A company taking action.
Regional and remote mental health is a big issue in many countries and none less than in Australia. There is a 20% greater need for services in rural and remote areas and yet access to trained psychologists and psychiatrists falls well below that of those in cities. This is for a range of reasons: politics, facilities, distance and infrastructure to name a few, but the core issue is lowered access for those that need it. Read more about the challenges of remote rural mental health here.
This is where a social enterprise called TradeMutt comes in. Founded three years ago by Ed and his mate Dan, the company has in the last ten months delivered for free, 1700 hours of trained, qualified psychologist support to those in need. This is nearly half a million dollars worth of community support. Ed went on to explain that he thinks it is a big mistake to rely on the government to achieve social change, citing the difficulties that the smoking and road trauma campaigns have faced in changing behaviour through advertising. Ed firmly believes that a ground up conversation around key issues will always be more effective. Corporate Australia seems to agree with him, as many large companies are now supplying their workers with TradeMutt gear. Maybe your company should start a conversation too? Have a chat with TradeMutt.
TradeMutt has not only grown significantly and provided over half a million dollars of free support in three years, but they have made every step of their production process as socially responsible as they can. Whilst manufacturing products both here and overseas, they have been careful to enter partnerships with other social enterprises like “She Rescue” that rehabilitate street girls in Cambodia and teach them employment skills. At every stage of product delivery TradeMutt works deliberately to have a positive impact. Providing work and skills training for prisoners in Queensland and employing disabled workers in as many steps in the production process as possible, including distribution, to shape good social outcomes. I reckon let’s follow this example and do our best to encourage corporate citizens to do some good by incorporating social enterprises in production streams.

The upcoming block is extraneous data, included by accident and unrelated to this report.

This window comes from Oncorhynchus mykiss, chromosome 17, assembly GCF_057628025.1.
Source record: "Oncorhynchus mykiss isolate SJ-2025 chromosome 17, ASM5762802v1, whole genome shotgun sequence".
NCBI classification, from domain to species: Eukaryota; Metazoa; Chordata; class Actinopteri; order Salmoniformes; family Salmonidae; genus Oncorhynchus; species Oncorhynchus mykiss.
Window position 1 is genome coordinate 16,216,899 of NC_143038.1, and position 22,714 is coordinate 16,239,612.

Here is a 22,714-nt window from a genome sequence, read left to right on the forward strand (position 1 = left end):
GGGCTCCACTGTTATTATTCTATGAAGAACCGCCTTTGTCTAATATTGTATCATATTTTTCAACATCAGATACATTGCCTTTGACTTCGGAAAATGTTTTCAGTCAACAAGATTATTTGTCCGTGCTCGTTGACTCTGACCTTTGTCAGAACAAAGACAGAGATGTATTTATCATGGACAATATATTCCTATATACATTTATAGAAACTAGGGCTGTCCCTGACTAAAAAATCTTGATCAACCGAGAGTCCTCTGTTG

Mistakes shape our future just as much as success, and in business, often it’s the mistakes that provide the most learning and growth. When I asked Ed my favorite question “What is the biggest mistake you ever made and what have you learned from it?” his response was immediate. “Back yourself, you are the reason you are successful. Just because a large agency or corporate partner might seem to know more, they will never be as invested as you are.” So as you grow, don’t be intimidated by the big boys who might think they know better. They can never have your passion or knowledge of your business. You have the ability to compete with the big boys, back yourself. Stay in control.
Happily, TradeMutt is kicking goals and looks to be in a period of very strong growth. Having said this, there are limits to what is possible when manufacturing is in a strong post-manufacturing economy like Australia’s. TradeMutt did try to develop a 100% ‘Made in Australia’ T-Shirt, starting with Queensland grown cotton. Turns out, by the time 6 or 7 different manufacturers added cost to the product, the T-Shirt ended up retailing for $90. Surprise, surprise, no one wanted to buy it. The conversation around 100% Australian (or American, English etc) manufacture is one that we need to think carefully about. Ed’s opinion, as well as mine, is that we should instead be looking at ethical employment. Then when we outsource steps in production, we do so in a way that improves the lives of others, rather than reinforcing social disadvantage. Let’s manufacture what we can, let’s also let others have a piece of the pie, but in an ethical and sustainable way. This is a model that’s good for everyone. What do you reckon?
To access free qualified mental health support through TIACS, call 0488 846 988.
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